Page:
Technologies that feature prominently in the Orion's Arm setting include:

Prominent theoretical artifactsEdit

Types of megastructure that feature prominently in the Orion's Arm setting include:

Types of nanotechnology-based artifact include:

  • Utility fog (swarms of microscale robots that act as a reconfigurable bulk material).
  • Disassembler swarms (grey goo-like swarms of nanorobots that dismantle hostile craft/objects).
  • Angelnets / Demonnets / Guardwebs (nanotechnology-based infrastructures allowing for complete control of the local environment, up to and including mind uploading in the case of severe accidents, that provides functional immortality in addition to its holodeck-like uses).

Other noteworthy artifacts are usually unique items whose principles of operation are unknowable to "baseline" humans (named Clarketech, after Clarke's third law).


Orion's Arm has been reviewed in the role-playing magazine Knights of the Dinner Table,[14] as well as on Boing Boing by transhumanist science fiction author Cory Doctorow.[15]

References to the Encyclopaedia Galactica have been made in a book on overcoming Librarian stereotypes.[16]

The Orion's Arm website has also been recommended in a children's teaching guide.[17]

The Orion's Arm perspective on wormholes has been discussed in various science fiction forums outside the group's own mailing lists, including mention on hardsf.org[18] and discussion in a paper from UC Davis.[19]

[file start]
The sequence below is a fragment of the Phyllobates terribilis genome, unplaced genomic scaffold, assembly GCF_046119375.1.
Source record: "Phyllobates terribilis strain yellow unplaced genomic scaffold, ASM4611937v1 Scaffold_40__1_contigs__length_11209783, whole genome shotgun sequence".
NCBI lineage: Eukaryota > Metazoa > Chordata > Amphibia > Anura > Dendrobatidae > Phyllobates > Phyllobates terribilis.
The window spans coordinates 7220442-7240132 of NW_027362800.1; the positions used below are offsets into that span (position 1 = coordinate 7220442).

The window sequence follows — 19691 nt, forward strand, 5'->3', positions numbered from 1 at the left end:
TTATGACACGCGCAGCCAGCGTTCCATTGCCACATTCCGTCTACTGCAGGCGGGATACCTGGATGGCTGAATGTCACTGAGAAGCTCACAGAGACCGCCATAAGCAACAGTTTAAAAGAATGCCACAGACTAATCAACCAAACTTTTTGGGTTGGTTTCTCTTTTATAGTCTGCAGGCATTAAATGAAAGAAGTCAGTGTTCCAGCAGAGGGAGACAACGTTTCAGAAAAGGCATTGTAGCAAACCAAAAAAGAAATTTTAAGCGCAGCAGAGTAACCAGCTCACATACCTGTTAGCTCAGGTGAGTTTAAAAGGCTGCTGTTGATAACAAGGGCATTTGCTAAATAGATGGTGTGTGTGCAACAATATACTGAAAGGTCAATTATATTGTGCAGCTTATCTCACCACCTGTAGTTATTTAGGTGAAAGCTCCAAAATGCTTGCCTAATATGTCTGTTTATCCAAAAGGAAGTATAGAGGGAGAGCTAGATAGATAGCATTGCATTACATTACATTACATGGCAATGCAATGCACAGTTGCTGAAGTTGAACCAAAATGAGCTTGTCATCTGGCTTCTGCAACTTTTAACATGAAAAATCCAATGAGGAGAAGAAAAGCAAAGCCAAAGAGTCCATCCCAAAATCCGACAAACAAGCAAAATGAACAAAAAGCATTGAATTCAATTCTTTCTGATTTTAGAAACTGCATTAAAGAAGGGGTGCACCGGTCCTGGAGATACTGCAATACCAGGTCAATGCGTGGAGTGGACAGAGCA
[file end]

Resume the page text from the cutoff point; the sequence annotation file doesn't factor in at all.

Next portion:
See alsoEdit


  1. ^ "Orionsarm.com Site Info". Alexa Internet. Retrieved 2014-04-01.
  2. ^ "Orion's Arm - The Early Years". Orionsarm.com. Retrieved 2016-02-27.
  3. ^ "Orion's Arm – The Beginning (Part 1) « Voices/Future Tense". Voicesoa.net. 2006-02-28. Archived from the original on 2008-07-24. Retrieved 2016-02-27.
  4. ^ "Yahoo! Groups". Groups.yahoo.com. 2000-06-05. Retrieved 2016-02-27.
  5. ^ "Voices/Future Tense". Voicesoa.net. 2012-12-22. Retrieved 2016-02-27.
  6. ^ "Orion's Arm - Orion's Arm Celestia Addons". Orionsarm.com. Retrieved 2016-02-27.
  7. ^ "Orion's Arm". Helfert.de. Retrieved 2016-02-27.
  8. ^ The Orion's Arm Universe Project, Against A Diamond Sky: Tales from Orion's Arm Vol. 1, Outskirts Press, 2009, ISBN 1-4327-4099-7 ISBN 978-1432740993
  9. ^ "Outskirts Press announces Against A Diamond Sky from VA author The Orion's Arm Universe Project. - Outskirts Press, Inc". PRLog.org. 2009-09-13. Retrieved 2016-02-27.
  10. ^ "The Orion's Arm Universe Project Forums". Orionsarm.com. Retrieved 2016-02-27.
  11. ^ "Orion's Arm - Latest Updates". Orionsarm.com. Retrieved 2016-02-27.
  12. ^ "Civilized Galaxy - Sephirotic Empires". Orionsarm.com. Retrieved 2003-04-23.
  13. ^ "Institute of Atomic-Scale Engineering: Open Air Space Habitats". Iase.cc. Retrieved 2016-02-27.
  14. ^ Kenneth Newquist, Plunder Free RPGs on the Web, Knights of the Dinner Table #92, June 2004, p.66
  15. ^ Cory Doctorow (2005-08-17). "Orion's Arm: CC-licensed, post-Singularity shared world / Boing Boing". Boingboing.net. Retrieved 2016-02-27.
  16. ^ Ruth Kneale, (2009) You Don't Look Like a Librarian: Shattering Stereotypes and Creating Positive New Images in the Internet Age, Information Today, Inc., ISBN 1-57387-366-7, ISBN 978-1-57387-366-6 p.118
  17. ^ Timothy Tuck, Wonder wits teaching guide, Blake Education, 2006 ISBN 1-86509-917-1,ISBN 978-1-86509-917-0
  18. ^ "SF Tech: Wormholes: Morris-Thorne Wormhole / Space Tunnel". Hard SF. Archived from the original on 2016-03-04. Retrieved 2016-02-27.
  19. ^ "Wormhole Engineering in Orion's Arm: An Overview" (PDF). Github.com. Retrieved 2016-02-27.

External linksEdit